JERUSALEM — Wrapped in a prayer shawl, holding aloft a Torah scroll, Anat Hoffman felt joyous last week as she and a group of Jewish women chanted dawn prayers in a quiet alleyway of Jerusalem's Old City to welcome in the Hebrew calendar month of Nisan.
Hoffman, an Israeli-born UCLA graduate and a former member of the Jerusalem City Council, later recalled her sense of coming triumph: "I told them all, 'At the start of next month, we'll be able to pray like this at the Kotel!' " -- the Western Wall, the holiest site in Judaism.
On Sunday, though, the group's hopes were dashed when Israel's Supreme Court dealt the women what may have been the final legal rebuff in a 15-year battle to pray aloud, with the same ritual accouterments as men, at the Western Wall, revered by Jews as a remnant of the biblical Second Temple.
In a 5-4 ruling, the high court ordered the state of Israel to provide the women with facilities to pray at a site near -- but not in -- the broad plaza that fronts the towering, ancient yellow stones of the wall. The court-endorsed site for their prayers, known as Robinson's Arch, lies in a dusty archeological dig just to the south and east of the plaza.
Hoffman, one of the leaders of a group called Women of the Wall -- which began a crusade in 1988 for women to be allowed to read aloud from the Torah and wear tallitot, or prayer shawls, while praying at the wall -- was devastated by the ruling.
It was, she said, an unexpected setback after the court found in the women's favor nearly three years ago -- a decision that was swiftly appealed by the state and in effect overturned by Sunday's ruling.
"What a sad, sad day," Hoffman said. "This sets women apart, treats us as second-class citizens.... I truly wish our court had been more brave."
Although struggles over sacred ground are a defining characteristic of life in this part of the world, this particular quarrel served as a reminder that some of the bitterest and most passionate religious disputes are waged not between the great faiths but within them.
Women are allowed to pray at the Western Wall, but in a separate section from the men. And they are expected to pray silently or inaudibly, lest the sound of their voices prove a lewd distraction to male worshipers nearby.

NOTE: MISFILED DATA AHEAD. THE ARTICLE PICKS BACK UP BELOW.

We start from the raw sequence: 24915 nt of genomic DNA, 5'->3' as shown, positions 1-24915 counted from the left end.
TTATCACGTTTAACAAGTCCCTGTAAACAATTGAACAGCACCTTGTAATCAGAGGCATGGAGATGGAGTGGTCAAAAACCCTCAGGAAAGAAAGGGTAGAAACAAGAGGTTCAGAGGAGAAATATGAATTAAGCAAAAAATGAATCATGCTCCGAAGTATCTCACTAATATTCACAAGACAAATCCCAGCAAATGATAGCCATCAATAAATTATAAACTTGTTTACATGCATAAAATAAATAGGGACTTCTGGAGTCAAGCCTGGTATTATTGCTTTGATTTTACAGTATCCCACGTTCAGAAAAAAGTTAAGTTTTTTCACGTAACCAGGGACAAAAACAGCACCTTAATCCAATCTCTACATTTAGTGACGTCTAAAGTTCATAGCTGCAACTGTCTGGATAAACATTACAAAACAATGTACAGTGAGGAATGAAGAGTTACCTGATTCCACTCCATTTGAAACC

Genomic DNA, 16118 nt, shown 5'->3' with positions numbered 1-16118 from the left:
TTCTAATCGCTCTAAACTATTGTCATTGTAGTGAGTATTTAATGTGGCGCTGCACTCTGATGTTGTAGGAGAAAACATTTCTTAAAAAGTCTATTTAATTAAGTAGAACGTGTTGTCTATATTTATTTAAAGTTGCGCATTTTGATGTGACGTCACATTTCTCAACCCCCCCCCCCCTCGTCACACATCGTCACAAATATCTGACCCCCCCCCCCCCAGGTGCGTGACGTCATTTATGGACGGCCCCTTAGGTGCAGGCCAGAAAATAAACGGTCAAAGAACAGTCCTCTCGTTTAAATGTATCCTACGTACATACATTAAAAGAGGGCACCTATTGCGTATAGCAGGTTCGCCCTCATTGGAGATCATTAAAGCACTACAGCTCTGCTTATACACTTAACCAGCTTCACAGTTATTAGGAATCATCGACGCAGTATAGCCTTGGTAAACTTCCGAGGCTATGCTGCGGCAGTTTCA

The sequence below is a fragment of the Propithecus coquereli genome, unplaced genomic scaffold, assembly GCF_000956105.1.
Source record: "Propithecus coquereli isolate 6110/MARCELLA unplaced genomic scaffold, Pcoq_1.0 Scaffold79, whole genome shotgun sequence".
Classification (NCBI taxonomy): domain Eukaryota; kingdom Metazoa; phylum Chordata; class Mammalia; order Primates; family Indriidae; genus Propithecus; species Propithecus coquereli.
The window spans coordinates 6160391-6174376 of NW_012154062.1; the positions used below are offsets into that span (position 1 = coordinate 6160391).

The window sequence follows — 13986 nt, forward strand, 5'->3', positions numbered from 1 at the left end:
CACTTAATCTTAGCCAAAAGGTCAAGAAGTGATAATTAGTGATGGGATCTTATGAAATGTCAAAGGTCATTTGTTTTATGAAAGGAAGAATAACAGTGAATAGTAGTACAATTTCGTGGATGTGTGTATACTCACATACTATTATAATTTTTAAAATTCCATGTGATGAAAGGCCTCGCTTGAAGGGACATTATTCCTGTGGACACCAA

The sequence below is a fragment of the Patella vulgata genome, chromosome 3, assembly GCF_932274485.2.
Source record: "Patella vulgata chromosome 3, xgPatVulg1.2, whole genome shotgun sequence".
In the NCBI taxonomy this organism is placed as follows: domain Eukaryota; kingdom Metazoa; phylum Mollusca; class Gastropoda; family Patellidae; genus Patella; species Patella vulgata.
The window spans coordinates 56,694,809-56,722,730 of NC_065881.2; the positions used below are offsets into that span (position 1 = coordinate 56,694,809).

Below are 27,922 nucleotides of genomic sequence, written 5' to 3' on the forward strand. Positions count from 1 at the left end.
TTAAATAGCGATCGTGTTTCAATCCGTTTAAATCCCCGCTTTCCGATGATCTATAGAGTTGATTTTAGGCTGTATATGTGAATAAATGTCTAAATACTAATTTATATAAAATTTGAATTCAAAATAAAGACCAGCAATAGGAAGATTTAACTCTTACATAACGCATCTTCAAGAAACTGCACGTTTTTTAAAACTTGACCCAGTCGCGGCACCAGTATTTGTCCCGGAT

Over the years, efforts to change the status quo led not only to legal battles but also to ugly confrontations in the shadow of the wall. Women who prayed aloud together faced a barrage of catcalls from fellow worshipers, and sometimes a hail of hurled objects. Perhaps with such scenes in mind, the court accepted the government's argument that the women's prayers posed a threat to public safety.
The women had sought the right to pray aloud for only an hour on the first day of each new month of the Hebrew calendar, and on the Jewish New Year. But tradition-minded Jews -- including the rabbi who oversees the wall, which is considered an open-air synagogue -- defended the requirement that female worshipers' activities strictly conform to Halakha, or Jewish law, at all times.
"Any woman can come to pray," Rabbi Shmuel Rabinovich told Israel Radio after the court ruling. "And I urge them to come and pray -- according to Jewish tradition. The wall is open to every religious and nonreligious Jew who prays according to Jewish tradition."
Although it is a deeply important religious landmark, the wall has never been the sole province of observant Jews. It is a national icon; almost every Israeli child has studied schoolbook photographs of the battle-hardened, tear-stained Israeli paratroopers who captured the wall, along with the rest of the Old City, East Jerusalem and the West Bank, from Jordan in the 1967 Middle East War.
Israeli adults old enough to recall that time invariably remember where they were and what they were doing when the electrifying word came crackling over field radios, swiftly relayed to all the country: "The Kotel is in our hands!"
So enshrined is the wall's place in Israeli culture that the often-recalcitrant state telephone company, Bezeq, readily accepts faxed messages to be placed, as prayers have been for thousands of years, in the cracks between the stones.
In its ruling Sunday, the high court left open a possible avenue of appeal for the women, saying they can again seek permission to pray aloud in the plaza if the government has not prepared the Robinson's Arch site within a year. But it did not specify what those preparations should entail.
"My daughter, who is 16 now, was a baby when we began all this," Hoffman said. "I had hoped we would prevail in time for her bat mitzvah, when she was 13, but that did not happen.... Maybe if I have a granddaughter, she will be able to pray as she wishes."